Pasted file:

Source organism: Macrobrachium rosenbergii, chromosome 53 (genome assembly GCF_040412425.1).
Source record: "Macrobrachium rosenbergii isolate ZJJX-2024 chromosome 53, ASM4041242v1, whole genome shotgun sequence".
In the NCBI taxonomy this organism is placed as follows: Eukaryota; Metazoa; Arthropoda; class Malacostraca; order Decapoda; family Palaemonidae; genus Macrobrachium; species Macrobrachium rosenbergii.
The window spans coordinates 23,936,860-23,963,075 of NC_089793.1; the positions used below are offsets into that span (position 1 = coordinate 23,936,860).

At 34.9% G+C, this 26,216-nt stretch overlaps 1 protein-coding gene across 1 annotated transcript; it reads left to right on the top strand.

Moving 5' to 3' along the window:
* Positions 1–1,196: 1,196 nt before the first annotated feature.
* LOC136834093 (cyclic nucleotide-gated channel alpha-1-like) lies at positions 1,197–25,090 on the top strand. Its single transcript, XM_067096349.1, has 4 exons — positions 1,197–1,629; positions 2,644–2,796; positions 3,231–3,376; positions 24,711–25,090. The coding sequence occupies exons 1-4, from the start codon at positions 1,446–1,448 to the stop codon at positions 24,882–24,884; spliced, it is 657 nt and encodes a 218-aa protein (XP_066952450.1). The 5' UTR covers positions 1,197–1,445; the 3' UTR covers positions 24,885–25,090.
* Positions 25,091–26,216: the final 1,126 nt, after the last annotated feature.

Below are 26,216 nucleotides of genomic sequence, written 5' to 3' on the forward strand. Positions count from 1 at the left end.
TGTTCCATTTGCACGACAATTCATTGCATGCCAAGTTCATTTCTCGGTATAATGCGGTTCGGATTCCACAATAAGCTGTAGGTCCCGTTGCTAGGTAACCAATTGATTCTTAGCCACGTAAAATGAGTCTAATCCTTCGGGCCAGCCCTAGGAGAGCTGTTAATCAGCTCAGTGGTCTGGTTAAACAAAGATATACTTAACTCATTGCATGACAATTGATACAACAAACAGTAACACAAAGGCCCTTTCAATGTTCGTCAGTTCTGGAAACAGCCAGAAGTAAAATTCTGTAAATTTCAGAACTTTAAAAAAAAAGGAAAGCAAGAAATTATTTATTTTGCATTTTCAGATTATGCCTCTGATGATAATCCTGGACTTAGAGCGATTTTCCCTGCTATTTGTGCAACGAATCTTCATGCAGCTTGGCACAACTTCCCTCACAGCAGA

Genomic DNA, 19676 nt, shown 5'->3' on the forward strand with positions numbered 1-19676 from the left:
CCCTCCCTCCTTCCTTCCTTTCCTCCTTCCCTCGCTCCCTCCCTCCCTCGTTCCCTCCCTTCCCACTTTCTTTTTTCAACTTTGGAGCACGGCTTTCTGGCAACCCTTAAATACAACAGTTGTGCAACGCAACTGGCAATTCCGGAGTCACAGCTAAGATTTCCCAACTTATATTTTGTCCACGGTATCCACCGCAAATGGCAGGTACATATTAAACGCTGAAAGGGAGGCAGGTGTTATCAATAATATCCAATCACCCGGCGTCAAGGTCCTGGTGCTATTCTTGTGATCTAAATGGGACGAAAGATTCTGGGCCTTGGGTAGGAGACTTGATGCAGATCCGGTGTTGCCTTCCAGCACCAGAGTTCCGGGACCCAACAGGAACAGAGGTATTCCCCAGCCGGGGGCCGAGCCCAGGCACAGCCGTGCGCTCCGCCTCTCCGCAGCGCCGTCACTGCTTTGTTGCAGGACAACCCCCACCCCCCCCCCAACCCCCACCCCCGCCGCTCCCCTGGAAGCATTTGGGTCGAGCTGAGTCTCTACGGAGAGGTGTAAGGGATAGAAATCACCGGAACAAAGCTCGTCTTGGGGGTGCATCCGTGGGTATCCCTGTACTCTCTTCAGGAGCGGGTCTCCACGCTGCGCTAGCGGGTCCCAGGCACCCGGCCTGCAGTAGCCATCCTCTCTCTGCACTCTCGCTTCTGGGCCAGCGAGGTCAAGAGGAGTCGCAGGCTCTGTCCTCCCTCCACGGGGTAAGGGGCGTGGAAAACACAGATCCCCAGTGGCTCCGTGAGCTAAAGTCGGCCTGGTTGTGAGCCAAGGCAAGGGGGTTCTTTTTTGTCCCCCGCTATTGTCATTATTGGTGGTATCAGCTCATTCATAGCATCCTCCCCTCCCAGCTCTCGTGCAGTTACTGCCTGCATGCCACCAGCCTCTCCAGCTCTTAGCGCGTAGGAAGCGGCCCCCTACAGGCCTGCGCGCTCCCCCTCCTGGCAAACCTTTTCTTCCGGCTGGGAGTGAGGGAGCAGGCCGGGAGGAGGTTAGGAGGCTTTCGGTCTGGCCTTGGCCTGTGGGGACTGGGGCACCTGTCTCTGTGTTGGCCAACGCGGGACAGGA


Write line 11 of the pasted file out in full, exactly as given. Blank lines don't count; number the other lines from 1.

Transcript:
TGTTCCATTTGCACGACAATTCATTGCATGCCAAGTTCATTTCTCGGTATAATGCGGTTCGGATTCCACAATAAGCTGTAGGTCCCGTTGCTAGGTAACCAATTGATTCTTAGCCACGTAAAATGAGTCTAATCCTTCGGGCCAGCCCTAGGAGAGCTGTTAATCAGCTCAGTGGTCTGGTTAAACAAAGATATACTTAACTCATTGCATGACAATTGATACAACAAACAGTAACACAAAGGCCCTTTCAATGTTCGTCAGTTCTGGAAACAGCCAGAAGTAAAATTCTGTAAATTTCAGAACTTTAAAAAAAAAGGAAAGCAAGAAATTATTTATTTTGCATTTTCAGATTATGCCTCTGATGATAATCCTGGACTTAGAGCGATTTTCCCTGCTATTTGTGCAACGAATCTTCATGCAGCTTGGCACAACTTCCCTCACAGCAGA